But when the waiver is found in a consumer contract of adhesion in a setting in which disputes between the contracting parties predictably involve small amounts of damages, and when it is alleged that the party with the superior bargaining power has carried out a scheme to deliberately cheat large numbers of consumers out of individually small sums of money, then, at least to the extent the obligation at issue is governed by California law, the waiver becomes in practice the exemption of the party “from responsibility for [its] own fraud, or willful injury to the person or property of another.” (Civ.Code, § 1668.) Under these circumstances, such waivers are unconscionable under California law and should not be enforced.

36 Cal.4th at 162-63, 113 P.3d at 1110 (emphases added). A provider's insistence on an arbitration provision that gives it the opportunity to overcharge its customers by small amounts while denying the customers any effective way to recover “violates fundamental notions of fairness” and “is not only substantively unconscionable, it violates public policy by granting [the provider] a ‘get out of jail free’ card while compromising important consumer rights.” Id. at 160, 113 P.3d at 1108 (other internal quotation marks omitted). “The potential for millions of customers to be overcharged small amounts without an effective method of redress cannot be ignored.” Id. (other internal quotation marks omitted).

Summarizing Discover Bank and subsequent California appellate decisions interpreting it, the Ninth Circuit in Shroyer has discerned a standard

three-part inquiry in order to determine whether a class action waiver in a consumer contract is unconscionable․ Under this three-part inquiry, courts are required to determine: (1) whether the agreement is a consumer contract of adhesion drafted by a party that has superior bargaining power; (2) whether the agreement occurs in a setting in which disputes between the contracting parties predictably involve small amounts of damages; and (3) whether it is alleged that the party with the superior bargaining power has carried out a scheme to deliberately cheat large numbers of consumers out of individually small sums of money.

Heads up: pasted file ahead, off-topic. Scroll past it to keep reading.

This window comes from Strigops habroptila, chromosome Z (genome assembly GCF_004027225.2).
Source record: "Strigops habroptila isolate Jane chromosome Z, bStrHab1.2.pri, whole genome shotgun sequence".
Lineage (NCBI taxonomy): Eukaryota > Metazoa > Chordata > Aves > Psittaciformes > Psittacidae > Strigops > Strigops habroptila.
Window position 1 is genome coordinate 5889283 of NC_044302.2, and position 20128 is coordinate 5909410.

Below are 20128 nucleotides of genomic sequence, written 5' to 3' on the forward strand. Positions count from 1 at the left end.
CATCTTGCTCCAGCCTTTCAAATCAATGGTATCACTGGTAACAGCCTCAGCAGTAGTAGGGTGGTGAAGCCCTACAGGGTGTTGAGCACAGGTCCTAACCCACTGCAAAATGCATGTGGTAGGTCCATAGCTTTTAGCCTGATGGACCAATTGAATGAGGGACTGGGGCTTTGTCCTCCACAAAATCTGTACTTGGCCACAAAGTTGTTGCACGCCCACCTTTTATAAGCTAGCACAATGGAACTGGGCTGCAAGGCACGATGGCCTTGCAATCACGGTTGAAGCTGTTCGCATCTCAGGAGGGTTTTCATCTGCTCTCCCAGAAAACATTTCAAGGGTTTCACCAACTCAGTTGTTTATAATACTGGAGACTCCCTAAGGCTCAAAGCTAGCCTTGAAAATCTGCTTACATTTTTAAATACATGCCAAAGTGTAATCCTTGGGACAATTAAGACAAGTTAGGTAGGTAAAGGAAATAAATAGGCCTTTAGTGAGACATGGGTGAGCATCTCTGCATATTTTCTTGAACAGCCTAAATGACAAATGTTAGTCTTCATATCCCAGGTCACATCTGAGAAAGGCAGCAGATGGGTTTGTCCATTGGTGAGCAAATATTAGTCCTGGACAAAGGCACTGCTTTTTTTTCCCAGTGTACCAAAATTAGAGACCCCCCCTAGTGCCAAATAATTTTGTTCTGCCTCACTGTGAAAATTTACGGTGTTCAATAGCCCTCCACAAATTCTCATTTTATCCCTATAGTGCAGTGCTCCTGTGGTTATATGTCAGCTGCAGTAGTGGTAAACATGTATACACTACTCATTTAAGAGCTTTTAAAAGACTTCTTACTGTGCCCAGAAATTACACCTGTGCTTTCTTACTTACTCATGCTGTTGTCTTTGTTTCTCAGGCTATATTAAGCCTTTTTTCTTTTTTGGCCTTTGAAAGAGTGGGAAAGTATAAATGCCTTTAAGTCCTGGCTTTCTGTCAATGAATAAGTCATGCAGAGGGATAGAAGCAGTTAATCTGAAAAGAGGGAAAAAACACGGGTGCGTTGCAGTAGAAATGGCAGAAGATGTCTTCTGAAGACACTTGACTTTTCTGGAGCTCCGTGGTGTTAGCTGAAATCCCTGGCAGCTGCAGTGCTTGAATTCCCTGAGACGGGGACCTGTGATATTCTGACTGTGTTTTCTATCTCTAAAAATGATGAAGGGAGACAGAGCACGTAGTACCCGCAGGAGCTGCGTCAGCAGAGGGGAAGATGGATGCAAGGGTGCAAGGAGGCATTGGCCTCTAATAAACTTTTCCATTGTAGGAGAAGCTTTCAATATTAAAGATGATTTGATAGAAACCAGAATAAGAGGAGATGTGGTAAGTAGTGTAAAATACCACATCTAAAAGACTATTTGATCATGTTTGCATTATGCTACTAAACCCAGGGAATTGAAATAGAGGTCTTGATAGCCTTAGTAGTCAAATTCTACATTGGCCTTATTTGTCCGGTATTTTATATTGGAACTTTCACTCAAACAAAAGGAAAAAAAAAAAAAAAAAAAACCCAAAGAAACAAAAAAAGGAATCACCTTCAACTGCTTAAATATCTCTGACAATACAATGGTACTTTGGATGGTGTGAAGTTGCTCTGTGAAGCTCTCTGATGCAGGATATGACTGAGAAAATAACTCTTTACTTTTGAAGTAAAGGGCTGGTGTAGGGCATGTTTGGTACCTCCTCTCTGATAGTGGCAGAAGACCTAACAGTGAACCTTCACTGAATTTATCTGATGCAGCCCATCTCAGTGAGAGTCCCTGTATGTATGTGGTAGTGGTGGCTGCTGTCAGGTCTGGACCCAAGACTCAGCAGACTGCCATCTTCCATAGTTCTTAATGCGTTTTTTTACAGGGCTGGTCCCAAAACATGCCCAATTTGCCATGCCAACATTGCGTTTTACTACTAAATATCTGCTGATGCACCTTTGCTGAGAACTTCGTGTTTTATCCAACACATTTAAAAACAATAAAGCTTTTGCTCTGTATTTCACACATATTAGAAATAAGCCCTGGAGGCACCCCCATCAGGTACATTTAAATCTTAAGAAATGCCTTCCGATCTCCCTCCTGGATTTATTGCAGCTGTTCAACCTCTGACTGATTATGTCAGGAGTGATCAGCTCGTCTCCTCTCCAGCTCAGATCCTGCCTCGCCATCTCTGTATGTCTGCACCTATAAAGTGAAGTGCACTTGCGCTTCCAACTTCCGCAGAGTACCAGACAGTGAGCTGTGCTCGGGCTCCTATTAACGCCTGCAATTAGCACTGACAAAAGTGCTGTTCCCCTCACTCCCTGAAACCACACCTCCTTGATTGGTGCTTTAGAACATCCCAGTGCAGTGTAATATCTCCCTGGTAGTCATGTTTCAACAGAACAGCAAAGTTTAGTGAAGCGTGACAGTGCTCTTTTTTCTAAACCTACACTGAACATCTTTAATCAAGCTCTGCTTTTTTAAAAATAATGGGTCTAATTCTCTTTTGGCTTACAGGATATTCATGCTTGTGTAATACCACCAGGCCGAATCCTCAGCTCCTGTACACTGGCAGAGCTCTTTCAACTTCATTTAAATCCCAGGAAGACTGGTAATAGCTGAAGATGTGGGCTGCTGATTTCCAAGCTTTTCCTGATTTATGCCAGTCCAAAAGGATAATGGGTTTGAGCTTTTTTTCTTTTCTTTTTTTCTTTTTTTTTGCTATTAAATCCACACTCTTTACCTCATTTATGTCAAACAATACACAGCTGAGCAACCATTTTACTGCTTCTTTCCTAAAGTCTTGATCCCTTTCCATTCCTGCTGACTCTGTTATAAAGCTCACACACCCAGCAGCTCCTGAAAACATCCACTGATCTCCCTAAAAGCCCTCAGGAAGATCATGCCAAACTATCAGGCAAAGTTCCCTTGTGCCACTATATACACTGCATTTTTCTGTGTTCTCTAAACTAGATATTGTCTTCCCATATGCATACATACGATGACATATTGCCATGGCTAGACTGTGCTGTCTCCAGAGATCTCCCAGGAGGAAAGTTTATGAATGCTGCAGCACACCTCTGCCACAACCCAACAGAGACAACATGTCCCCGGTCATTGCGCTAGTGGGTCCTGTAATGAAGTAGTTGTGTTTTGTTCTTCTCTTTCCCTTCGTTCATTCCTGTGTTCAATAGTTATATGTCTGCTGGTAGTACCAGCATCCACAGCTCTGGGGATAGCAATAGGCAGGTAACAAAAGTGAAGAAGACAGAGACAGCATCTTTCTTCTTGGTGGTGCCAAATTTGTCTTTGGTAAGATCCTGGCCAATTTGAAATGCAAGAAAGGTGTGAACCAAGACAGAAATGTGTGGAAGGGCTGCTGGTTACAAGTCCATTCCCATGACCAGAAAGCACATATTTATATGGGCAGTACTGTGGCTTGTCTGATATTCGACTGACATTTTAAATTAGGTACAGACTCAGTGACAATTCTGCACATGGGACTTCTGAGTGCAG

Shroyer, 498 F.3d at 983 (internal quotation marks omitted). For the reasons that follow, we conclude that the answers to these three inquiries here lead to a conclusion of unconscionability.

3. The Note in the Present Case

In the present case, ACS contends that a ruling that the Note is unconscionable under California law is precluded by the facts that

1) [Fensterstock] was an attorney who specialized in complex financial transactions when he entered the Note; 2) he has not alleged that there were no loans on the market that did not include a class arbitration waiver; 3) he claims “enormous” damages of “thousands of dollars”; and 4) he has not alleged that he, an attorney, was surprised by the class arbitration waiver of the Note he signed.

(ACS brief on appeal at 12-13; see, e.g., id. at 19-25.) Most of these proposed rationales are foreclosed by the authorities discussed in Part II.B.2. above.

It is true that Fensterstock has not alleged that he was “surprised” by the class arbitration waiver clause in the Note; and one would surely expect that, as a practicing attorney, he would, before signing, have read the Note's five pages of terms and conditions, including the arbitration provision, the first paragraph of which was printed entirely in capital letters. But, as discussed above, where the clause is oppressive, procedural unconscionability may exist even in the absence of surprise.

Nor, under California law as it has evolved in the past two decades, is a lack of procedural unconscionability established by Fensterstock's failure to allege that there were no alternative sources for consolidation loans that did not contain class arbitration waiver clauses. Even if Fensterstock could have obtained a consolidation loan elsewhere, he has asserted that he had no meaningful opportunity to negotiate with EFP terms different from those appearing in its preprinted form comprising the loan application and the Note's Terms and Conditions Statement, and that those terms were presented, by a party that had “superior bargaining power,” on a “ ‘take it or leave it’ “ basis (Complaint ¶ 41). ACS does not dispute that characterization of the parties' relative bargaining power; nor does it dispute the assertion that the waiving of class arbitration or class action was not subject to negotiation. And such a clause presented to the weaker party on a take-it-or-leaveit basis without the opportunity for meaningful negotiation is, under California law, oppressive, and hence satisfies the requirement that there be at least a minimal showing of procedural unconscionability.